Getting to know what’s going on is a primary goal of information security. There is even a name for it: intrusion detection. And there are tools to do this. That’s the easy part. Once you have decided you want intrusion detection or intrusion prevention, the implementation part becomes a lot more difficult. Well, if you need help with this issue, there is a two-day workshop for you at DeepSec 2014 – the Suricata Training Event. Suricata is a high performance Network Intrusion Detection System (IDS), Intrusion Prevention System (IPS) and Network Security Monitoring engine. It can serve pretty much all your needs. It’s Open Source (so it cannot be bought and removed from the market) and owned by a very active community. Suricata is managed by the non-profit foundation; the Open Information Security Foundation

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DeepSec 2013 Video: The Economics Of False Positives

René Pfeiffer/ February 4, 2014/ Conference, Discussion, Security

Once you set up alarm systems, you will have to deal with false alarms. This is true for your whole infrastructure, be it digital or otherwise. When it comes to intrusion detection systems (IDS) you will have to deal with false positives. Since you want to be notified of any anomalies, you cannot ignore alarms. Investigating false alarms creates costs and forces you to divert efforts from other tasks of your IT infrastructure. In turn attackers can use false positives against you, if they know how to trigger them and use them in heaps. Where do you draw the line? In his presentation at DeepSec 2013 Gavin ‘Jac0byterebel’ Ewan (of Alba13 Research Labs) introduced an interesting approach to deal with false positives: „…Taking false positive figures from a number of real business entities ranging

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DeepSec 2013 Video: Effective IDS Testing – The OSNIF’s Top 5

René Pfeiffer/ January 30, 2014/ Conference, Security

Intrusion detection systems can be a valuable defence mechanism – provided you deploy them correctly. While there are some considerations to your deployment process, these devices or software installations require some more thought before you choose a specific implementation. Testing might be a good idea. If you want to detect intruders, then it would be nice if your IDS can do the job. How do you find out? Well, in theory you could use the specifications of the IDS systems as published by the vendors/developers. In practice this information lacks the most important figure: How many intrusions can you detect in a given time frame? True, you have to deal with specific signatures of attacks, so comparing isn’t easy provided you take different sets of rules. Then again some IDS engines have their own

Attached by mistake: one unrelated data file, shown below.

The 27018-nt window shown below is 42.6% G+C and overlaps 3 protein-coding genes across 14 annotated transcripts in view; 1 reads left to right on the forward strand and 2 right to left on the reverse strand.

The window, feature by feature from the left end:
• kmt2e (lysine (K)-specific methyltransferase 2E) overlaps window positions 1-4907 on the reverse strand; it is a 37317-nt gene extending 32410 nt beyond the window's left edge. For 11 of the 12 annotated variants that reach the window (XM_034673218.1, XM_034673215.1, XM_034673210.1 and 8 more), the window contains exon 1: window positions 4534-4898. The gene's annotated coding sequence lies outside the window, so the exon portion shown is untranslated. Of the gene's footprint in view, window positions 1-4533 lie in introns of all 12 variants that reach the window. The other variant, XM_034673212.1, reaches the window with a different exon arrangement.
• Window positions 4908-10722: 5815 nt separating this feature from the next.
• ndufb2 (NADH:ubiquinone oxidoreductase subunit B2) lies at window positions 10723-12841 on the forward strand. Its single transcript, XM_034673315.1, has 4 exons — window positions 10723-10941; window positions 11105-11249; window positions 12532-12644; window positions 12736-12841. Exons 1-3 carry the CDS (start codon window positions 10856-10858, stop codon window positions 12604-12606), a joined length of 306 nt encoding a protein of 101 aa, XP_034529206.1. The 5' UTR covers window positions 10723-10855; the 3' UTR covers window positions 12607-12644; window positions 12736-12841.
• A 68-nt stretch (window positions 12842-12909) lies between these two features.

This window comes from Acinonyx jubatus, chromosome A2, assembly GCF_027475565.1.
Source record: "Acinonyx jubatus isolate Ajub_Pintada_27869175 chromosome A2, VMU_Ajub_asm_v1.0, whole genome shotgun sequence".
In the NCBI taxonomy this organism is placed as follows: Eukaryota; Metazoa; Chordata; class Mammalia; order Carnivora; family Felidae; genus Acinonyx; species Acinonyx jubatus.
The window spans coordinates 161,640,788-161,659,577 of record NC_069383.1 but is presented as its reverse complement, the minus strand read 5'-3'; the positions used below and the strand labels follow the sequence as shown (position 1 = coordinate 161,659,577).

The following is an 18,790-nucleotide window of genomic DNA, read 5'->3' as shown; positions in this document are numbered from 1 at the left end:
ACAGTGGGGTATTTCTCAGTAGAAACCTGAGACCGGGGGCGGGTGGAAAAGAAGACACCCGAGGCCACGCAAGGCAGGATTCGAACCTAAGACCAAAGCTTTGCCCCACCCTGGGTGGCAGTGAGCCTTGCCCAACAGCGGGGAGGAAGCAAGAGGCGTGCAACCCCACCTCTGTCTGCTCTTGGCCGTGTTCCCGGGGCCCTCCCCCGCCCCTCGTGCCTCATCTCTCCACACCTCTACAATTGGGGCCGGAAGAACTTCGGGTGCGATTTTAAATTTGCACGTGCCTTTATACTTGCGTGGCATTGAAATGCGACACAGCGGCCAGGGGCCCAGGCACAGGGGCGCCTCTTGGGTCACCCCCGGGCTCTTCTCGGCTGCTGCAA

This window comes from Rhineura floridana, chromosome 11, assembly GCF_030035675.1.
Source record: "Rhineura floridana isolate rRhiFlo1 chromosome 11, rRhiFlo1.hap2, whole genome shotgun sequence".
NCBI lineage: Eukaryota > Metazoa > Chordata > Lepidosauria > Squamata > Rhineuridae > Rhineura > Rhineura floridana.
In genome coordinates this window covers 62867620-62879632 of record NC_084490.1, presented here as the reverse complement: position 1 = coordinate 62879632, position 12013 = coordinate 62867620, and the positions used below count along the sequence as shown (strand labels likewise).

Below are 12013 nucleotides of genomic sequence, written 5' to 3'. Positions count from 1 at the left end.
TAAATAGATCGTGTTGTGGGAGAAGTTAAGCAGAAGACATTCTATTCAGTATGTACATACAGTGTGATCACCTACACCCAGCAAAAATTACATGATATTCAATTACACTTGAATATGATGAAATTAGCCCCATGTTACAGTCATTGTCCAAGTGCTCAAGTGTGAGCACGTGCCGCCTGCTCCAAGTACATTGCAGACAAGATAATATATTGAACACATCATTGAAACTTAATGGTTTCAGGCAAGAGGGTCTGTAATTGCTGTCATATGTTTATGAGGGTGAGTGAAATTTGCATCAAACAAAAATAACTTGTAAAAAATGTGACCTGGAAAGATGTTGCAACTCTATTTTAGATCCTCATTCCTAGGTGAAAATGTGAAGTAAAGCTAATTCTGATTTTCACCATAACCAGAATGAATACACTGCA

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DeepSec 2013 Video: Building The First Android IDS On Network Level

René Pfeiffer/ January 28, 2014/ Conference

Did you know that you can do more than playing Angry Birds on your smartphone? You can get attacked for example. Since your smart phone is Turing complete, you can do what you want. Jaime Sánchez presented the first Android Intrusion Detection System at DeepSec 2013. Mobile malware and threats are clearly on the rise, as attackers experiment with new business models by targeting mobile phones. This is a reason to deploy security software on these devices, too. With the help of custom built signatures, Jaime’s framework can also be used to detect probes or attacks designed for mobile devices, fool and cheat operating system fingerprinting attempts. Have a look!

DeepSec 2013 Video: Finux’s Historical Tour Of IDS Evasion, Insertions, and Other Oddities

René Pfeiffer/ January 27, 2014/ Conference, Security

Ever since intrusion detection systems were put into operation, attackers have found ways to evade discovery. So what can you expect from the wonderful tools that are designed to detect intrusions? If you are looking for metrics which can easily compared and have a connection to your typical production environment, then you are mistaken. There is no such thing as a magical box, ready to be installed to solve all your intrusion problems. Arron ‘Finux’ Finnon of Alba13 Labs held a presentation at DeepSec 2013 about this topic. He illustrated the evasion techniques used and discussed the history of IDS/IPS systems. If you follow the talk closely, you will understand why detection systems like IDS/IPS can work, but why they’re set to fail all at the same time.